I once knew a guy whose children were so allergic to peanuts, he ate a PB&J at lunch, went home and six hours later when he kissed his boys' cheeks sent them into anaphylactic shock (which they of course had epi pins for thank goodness)

While rare, allergies this severe are not unheard of.

Then there's the other end such as my wife who can't have any molds or fungi (Cheese, Mushrooms or Coffee). Won't kill her but if she eats them makes her super sleepy and causes GI distress down the road.

THawk
04-24-2011, 09:00 AM
Yeah... see if you can find somewhere else to ferment that one I'd say (I've never heard of someone being that allergic to anything, crazy).

Two friends (they're siblings) are allergic to TREES and GRASS -- yes, you read right... If one even forgets to take her meds in the morning, she could very well go into anaphalaxis and die by just stepping outside... and she loves playing softball (to her doctor's horror)... :eek:

AToE
04-25-2011, 02:23 AM
Weird! I guess I have heard of some other insane allergies, like one person who was allergic to SUNLIGHT (was told to get a lot of tattoos apparently, not kidding, but also not properly sourced!) and another who was allergic to THEIR OWN SKIN.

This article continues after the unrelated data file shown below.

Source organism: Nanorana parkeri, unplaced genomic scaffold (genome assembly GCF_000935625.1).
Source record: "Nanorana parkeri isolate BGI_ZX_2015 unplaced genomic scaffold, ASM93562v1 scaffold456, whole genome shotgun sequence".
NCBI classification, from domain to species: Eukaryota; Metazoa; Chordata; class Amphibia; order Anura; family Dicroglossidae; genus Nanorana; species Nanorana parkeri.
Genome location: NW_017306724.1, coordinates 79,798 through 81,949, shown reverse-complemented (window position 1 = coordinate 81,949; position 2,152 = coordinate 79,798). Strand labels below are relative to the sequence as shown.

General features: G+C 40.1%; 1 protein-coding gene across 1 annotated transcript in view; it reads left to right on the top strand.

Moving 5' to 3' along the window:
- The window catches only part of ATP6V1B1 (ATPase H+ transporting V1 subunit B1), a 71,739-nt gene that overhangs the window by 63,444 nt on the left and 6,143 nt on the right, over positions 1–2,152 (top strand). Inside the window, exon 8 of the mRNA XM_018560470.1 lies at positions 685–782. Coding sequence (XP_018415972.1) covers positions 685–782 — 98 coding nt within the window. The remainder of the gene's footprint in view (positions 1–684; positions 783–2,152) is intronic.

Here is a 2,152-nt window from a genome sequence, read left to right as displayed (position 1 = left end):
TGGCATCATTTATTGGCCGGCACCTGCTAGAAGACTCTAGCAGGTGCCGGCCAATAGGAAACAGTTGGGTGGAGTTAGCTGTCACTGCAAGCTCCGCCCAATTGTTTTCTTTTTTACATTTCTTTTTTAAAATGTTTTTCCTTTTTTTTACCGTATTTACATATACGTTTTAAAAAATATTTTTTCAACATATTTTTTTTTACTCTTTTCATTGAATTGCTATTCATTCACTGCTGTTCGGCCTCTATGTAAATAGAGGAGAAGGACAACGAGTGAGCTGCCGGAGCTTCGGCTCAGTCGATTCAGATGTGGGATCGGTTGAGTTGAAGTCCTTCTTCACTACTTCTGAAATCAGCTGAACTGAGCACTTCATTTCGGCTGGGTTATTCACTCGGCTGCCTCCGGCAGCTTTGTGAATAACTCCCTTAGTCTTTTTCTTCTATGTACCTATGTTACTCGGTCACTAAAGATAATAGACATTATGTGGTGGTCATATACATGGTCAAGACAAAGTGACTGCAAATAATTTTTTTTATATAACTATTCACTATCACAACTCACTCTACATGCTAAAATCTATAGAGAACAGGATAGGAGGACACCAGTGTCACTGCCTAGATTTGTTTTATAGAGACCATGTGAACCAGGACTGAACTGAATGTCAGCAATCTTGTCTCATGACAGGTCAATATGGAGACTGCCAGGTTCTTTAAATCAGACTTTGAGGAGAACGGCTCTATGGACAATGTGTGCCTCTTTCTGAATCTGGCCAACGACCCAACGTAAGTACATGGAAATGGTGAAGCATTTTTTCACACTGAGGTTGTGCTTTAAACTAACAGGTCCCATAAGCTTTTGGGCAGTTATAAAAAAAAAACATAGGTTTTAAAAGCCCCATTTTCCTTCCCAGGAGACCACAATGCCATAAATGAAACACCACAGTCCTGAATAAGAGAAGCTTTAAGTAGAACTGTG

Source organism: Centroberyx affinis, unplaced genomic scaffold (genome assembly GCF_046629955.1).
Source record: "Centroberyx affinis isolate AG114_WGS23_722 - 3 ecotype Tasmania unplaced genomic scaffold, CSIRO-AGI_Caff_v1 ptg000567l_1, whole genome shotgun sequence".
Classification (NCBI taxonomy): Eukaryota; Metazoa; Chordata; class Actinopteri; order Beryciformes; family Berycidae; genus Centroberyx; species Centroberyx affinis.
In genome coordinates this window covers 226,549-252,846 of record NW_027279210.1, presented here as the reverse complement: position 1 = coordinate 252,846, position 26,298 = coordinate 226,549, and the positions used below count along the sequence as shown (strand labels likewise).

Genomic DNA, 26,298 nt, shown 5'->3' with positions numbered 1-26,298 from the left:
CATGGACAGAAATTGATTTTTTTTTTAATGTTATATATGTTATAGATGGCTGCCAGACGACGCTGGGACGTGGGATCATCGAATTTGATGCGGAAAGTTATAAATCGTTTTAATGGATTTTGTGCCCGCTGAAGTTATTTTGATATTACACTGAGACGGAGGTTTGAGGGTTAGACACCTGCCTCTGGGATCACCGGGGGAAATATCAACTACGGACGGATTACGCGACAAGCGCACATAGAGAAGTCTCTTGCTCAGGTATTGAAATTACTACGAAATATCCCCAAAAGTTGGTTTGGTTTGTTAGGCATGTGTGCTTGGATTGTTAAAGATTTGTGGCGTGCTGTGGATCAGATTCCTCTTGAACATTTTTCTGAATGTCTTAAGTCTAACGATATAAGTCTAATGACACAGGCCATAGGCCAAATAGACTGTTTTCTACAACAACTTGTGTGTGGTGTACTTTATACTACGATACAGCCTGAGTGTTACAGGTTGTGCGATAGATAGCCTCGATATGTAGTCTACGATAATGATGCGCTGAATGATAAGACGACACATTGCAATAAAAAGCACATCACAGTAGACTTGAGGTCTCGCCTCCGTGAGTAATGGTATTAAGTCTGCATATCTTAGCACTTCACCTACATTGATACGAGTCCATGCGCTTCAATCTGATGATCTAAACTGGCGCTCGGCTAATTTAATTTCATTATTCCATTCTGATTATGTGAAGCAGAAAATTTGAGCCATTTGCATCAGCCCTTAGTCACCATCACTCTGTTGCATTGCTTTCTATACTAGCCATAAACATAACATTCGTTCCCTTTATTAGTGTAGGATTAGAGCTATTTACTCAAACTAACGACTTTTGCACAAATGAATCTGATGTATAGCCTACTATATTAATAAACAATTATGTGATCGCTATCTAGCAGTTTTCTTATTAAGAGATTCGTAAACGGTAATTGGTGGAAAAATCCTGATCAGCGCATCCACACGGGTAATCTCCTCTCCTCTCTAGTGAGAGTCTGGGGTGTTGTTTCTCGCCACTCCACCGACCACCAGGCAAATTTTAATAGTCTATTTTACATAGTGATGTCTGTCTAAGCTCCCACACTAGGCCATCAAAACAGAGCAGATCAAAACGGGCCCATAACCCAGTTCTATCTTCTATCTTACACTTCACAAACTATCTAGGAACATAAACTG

Rough!

THawk
04-25-2011, 04:54 AM
Someone I know in the UK was allergic to something in the water treatment... Can't take a shower without medication... :eek:

Smarrikåka
04-25-2011, 05:41 AM
and another who was allergic to THEIR OWN SKIN.

I guess it's not a heavy allergy, or they would have died already? But can this really be categorised as an allergy? Isn't it more like a permanent condition? Or is it only triggered through injestion, i.e. smelling or tasting of own skin?

I know someone who has fishing (I guess mostly fly-fishing) as their BIG passion (think: fishing is to him what mead-making is to us), even though he's allergic to fish (he can't even touch them without using gloves). Not as extreme as the other things mentioned, but it's a bit ironic. Imagine being allergic to mead :p